The idea is great. With proper User Stories and Acceptance Tests there should be no surprises during the Sprint Demo. The Product can be released to the User after a successful Sprint Demo.

Reality can be that after a successful Sprint Demo there are still several issues found in production. These issues can be related to usability, but also to real defects in the Product.

Sprint Demos can give a false sense of progress and only show that part of the System is working (the subset of features planned for the Sprint).

How is that possible when all the Sprint Demos went perfectly well? What are we missing here?

Do your Users find more issues in production than anyone expected?

There are two main issues I have seen with Sprint Demos:

  1. It is easy to show a demo that gives a false sense of progress when using mocking and stubbing. What we are demonstrating that bits and pieces seem to be working, but we are not really demonstrating an integrated system.
  2. Acceptance Tests have a different purpose than System Integration Tests.  Developer sometimes confuse these to be the same. Acceptance Tests cannot be used to prove proper System Integration.

The purpose of Acceptance Tests is proving to the User that a feature is present and working as expected. The purpose of System Integration Tests is proving to the Programmer that the System Components work together properly.

Joe Rainsberger has written about how Integrated Tests are a scam. These are not the same as Integration Tests. I recommend reading his blogs on the topic (see below).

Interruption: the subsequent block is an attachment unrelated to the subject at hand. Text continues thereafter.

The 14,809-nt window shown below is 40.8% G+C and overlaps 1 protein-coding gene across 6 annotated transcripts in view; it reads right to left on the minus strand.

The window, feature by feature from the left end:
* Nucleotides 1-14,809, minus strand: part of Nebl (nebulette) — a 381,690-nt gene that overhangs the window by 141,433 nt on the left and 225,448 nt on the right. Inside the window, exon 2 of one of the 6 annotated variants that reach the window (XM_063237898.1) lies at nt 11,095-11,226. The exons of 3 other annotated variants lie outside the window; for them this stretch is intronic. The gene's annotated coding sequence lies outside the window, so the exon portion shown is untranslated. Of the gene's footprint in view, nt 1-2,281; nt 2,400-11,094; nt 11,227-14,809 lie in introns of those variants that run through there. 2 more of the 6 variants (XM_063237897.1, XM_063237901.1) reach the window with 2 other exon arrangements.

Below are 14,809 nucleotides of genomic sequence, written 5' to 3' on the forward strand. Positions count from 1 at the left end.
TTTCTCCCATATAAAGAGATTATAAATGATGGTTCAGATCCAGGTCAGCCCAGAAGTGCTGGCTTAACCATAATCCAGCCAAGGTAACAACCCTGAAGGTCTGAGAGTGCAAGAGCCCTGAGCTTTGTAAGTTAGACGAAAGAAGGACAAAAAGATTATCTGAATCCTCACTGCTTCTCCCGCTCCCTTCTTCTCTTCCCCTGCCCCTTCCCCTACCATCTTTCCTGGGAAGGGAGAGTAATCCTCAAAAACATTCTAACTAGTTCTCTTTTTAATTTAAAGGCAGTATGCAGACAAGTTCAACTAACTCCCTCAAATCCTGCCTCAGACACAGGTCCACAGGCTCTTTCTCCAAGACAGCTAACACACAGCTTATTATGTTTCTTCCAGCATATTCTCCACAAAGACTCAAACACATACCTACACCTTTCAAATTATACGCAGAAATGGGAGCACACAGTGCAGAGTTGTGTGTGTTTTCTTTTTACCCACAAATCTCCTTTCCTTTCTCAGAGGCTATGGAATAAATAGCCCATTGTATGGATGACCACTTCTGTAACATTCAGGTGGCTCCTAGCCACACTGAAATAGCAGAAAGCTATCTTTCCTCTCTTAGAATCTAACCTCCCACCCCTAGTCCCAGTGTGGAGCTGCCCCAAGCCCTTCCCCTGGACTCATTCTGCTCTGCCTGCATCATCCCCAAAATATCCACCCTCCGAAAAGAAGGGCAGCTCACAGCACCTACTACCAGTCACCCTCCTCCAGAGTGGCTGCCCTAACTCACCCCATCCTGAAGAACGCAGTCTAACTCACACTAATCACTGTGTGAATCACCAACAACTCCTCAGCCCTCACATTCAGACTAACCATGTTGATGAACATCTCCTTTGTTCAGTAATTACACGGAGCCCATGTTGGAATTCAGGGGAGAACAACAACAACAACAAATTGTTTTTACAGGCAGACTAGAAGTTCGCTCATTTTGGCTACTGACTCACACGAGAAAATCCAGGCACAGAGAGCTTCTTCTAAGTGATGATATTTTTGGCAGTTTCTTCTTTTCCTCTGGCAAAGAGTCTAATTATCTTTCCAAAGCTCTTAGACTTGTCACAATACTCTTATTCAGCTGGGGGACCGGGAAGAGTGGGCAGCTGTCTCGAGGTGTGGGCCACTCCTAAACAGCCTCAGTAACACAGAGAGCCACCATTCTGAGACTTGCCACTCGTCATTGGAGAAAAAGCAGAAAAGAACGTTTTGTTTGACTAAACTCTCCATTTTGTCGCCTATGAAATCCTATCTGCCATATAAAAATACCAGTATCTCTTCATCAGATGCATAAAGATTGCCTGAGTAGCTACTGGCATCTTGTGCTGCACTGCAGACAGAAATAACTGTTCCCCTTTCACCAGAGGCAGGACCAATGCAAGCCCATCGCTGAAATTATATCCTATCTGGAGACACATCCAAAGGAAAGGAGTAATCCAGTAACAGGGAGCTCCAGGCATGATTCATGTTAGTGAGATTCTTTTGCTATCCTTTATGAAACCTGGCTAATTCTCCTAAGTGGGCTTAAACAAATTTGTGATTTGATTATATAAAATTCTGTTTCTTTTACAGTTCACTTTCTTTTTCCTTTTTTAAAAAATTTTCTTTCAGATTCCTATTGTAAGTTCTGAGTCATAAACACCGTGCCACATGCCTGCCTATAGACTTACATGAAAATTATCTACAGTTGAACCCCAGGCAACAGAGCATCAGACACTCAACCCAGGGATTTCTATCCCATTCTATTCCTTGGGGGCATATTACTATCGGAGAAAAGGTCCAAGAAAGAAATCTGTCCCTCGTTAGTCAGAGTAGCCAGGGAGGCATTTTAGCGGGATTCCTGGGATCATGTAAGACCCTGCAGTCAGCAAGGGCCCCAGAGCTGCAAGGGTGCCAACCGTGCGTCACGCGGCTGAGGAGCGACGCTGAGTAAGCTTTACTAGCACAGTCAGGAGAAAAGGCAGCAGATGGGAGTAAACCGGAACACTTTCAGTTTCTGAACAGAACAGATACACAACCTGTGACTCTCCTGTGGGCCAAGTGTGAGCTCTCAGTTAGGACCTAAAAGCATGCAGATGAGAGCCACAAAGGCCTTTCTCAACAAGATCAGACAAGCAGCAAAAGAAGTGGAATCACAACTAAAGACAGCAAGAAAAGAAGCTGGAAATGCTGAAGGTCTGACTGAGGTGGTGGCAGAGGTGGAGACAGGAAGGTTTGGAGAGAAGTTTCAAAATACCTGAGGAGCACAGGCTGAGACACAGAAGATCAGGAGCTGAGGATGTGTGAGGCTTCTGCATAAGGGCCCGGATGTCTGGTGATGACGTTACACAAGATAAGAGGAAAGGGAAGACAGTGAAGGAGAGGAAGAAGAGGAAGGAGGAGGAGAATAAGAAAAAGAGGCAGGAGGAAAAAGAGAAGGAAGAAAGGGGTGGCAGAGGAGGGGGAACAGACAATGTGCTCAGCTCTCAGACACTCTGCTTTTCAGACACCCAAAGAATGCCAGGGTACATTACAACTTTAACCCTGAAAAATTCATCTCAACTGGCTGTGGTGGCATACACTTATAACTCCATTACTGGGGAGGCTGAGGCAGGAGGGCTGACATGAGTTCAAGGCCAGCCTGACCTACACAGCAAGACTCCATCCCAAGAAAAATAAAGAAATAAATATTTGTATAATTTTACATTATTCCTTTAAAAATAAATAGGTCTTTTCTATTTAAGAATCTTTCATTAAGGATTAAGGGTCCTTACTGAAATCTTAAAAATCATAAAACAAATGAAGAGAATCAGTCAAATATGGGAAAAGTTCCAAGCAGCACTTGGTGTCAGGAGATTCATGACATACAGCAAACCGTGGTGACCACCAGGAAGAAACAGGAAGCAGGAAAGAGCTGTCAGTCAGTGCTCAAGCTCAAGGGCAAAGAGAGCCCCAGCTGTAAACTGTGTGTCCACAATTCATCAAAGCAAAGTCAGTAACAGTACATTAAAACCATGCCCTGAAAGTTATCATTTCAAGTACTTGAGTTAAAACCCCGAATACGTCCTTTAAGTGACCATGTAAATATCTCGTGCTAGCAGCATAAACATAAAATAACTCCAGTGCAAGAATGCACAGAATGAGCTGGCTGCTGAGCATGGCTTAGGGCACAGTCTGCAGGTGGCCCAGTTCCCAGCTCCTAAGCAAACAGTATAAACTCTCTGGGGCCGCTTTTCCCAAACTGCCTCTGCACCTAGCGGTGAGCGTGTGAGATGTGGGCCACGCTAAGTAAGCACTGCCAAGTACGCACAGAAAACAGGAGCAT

Integrated Tests rely on the correct implementation of more than a single piece of nontrivial behavior of the System.

Integration Tests focus on checking integration points between subsystems, systems, or any other nontrivial client/supplier relationship.

Unless the Team writes proper micro-tests, it will be hard to pinpoint the root-cause of a failing Integrated Test. A combination of micro-tests and System Integration Tests are be able to find root-causes of system issues.

Here is some recommended reading. After reading I suggest thinking about what this means for how you write tests.

My recommendations:

  • Learn to write proper micro-tests
  • Learn to write contract tests and collaboration tests
  • Learn to write integration tests at integration points in your system
  • Unlearn writing integrated tests

Blindly following the mechanics of the Scrum framework does not guarantee that a Team develops a quality system.

Technical development and testing practices are needed to reap the benefits of Scrum and eliminate a false sense of progress and quality.

One thought on “Sprint Demos can be a Scam

Leave a Reply

Fill in your details below or click an icon to log in:

WordPress.com Logo

You are commenting using your WordPress.com account. Log Out / Change )

Twitter picture

You are commenting using your Twitter account. Log Out / Change )

Facebook photo

You are commenting using your Facebook account. Log Out / Change )

Google+ photo

You are commenting using your Google+ account. Log Out / Change )

Connecting to %s